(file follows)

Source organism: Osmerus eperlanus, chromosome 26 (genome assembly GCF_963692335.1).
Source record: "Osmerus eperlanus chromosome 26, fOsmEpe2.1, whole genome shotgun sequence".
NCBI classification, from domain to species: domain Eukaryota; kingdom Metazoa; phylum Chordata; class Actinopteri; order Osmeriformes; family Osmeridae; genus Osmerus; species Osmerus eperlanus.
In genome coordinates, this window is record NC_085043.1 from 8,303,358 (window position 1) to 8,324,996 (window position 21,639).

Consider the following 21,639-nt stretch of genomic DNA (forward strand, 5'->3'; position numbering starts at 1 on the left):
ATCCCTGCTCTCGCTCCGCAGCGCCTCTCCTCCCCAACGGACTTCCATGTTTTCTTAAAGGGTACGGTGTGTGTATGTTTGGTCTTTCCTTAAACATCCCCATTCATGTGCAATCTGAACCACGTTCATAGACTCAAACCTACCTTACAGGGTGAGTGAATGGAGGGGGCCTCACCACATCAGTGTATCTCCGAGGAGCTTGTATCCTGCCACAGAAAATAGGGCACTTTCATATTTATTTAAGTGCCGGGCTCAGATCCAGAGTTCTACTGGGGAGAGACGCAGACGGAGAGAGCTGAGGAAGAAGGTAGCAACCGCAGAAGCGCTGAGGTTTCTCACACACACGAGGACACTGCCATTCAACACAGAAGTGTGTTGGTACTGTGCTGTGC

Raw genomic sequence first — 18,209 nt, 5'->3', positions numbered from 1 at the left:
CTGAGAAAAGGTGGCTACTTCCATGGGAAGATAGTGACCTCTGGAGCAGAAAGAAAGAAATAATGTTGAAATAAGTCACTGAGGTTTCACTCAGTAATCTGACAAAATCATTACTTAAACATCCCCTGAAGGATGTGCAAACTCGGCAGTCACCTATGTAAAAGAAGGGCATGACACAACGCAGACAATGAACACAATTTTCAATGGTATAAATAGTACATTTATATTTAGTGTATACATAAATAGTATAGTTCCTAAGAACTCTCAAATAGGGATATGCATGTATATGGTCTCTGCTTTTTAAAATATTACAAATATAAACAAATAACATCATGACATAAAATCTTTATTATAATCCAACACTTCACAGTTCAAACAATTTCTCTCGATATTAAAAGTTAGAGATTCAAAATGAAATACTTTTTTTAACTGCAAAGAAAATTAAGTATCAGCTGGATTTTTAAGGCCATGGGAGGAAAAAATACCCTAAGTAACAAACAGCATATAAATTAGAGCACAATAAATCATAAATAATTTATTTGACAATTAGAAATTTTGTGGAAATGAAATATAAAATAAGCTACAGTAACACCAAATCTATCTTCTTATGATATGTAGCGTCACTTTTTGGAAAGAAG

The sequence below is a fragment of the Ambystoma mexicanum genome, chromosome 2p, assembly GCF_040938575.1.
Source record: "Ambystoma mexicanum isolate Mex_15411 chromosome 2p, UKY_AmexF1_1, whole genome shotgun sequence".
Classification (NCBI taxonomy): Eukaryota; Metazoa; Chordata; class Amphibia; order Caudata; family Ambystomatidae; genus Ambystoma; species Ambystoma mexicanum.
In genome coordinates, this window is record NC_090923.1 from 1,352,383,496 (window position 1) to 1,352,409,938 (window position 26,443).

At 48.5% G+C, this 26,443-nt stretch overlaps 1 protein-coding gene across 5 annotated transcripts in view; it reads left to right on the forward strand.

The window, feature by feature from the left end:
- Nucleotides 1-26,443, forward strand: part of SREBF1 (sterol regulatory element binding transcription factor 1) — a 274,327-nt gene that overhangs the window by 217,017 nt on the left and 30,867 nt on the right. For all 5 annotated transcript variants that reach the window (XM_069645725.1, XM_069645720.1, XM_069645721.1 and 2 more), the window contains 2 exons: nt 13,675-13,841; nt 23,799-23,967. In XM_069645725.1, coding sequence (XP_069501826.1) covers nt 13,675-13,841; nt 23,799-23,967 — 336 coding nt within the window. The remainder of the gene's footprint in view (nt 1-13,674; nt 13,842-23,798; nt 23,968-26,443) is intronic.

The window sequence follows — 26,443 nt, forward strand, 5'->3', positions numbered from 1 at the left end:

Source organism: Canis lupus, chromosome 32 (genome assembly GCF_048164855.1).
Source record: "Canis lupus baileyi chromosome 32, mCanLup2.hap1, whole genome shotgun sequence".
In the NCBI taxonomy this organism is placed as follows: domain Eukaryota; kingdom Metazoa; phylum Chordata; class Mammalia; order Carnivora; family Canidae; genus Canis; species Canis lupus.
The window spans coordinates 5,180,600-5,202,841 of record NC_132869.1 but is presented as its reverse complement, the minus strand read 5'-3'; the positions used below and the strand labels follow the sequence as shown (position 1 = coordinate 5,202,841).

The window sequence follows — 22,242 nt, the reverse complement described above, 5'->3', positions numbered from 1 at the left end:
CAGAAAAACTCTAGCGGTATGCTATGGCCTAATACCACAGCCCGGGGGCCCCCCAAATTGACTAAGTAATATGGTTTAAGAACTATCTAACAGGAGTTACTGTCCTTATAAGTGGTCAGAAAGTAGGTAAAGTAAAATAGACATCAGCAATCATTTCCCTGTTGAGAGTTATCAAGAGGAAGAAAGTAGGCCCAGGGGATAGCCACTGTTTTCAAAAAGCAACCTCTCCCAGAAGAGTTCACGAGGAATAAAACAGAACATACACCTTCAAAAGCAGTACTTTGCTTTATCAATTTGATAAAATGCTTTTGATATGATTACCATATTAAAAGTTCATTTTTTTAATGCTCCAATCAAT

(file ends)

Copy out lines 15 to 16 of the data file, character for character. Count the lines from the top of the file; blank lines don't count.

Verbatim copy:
- Nucleotides 1-26,443, forward strand: part of SREBF1 (sterol regulatory element binding transcription factor 1) — a 274,327-nt gene that overhangs the window by 217,017 nt on the left and 30,867 nt on the right. For all 5 annotated transcript variants that reach the window (XM_069645725.1, XM_069645720.1, XM_069645721.1 and 2 more), the window contains 2 exons: nt 13,675-13,841; nt 23,799-23,967. In XM_069645725.1, coding sequence (XP_069501826.1) covers nt 13,675-13,841; nt 23,799-23,967 — 336 coding nt within the window. The remainder of the gene's footprint in view (nt 1-13,674; nt 13,842-23,798; nt 23,968-26,443) is intronic.

The window sequence follows — 26,443 nt, forward strand, 5'->3', positions numbered from 1 at the left end: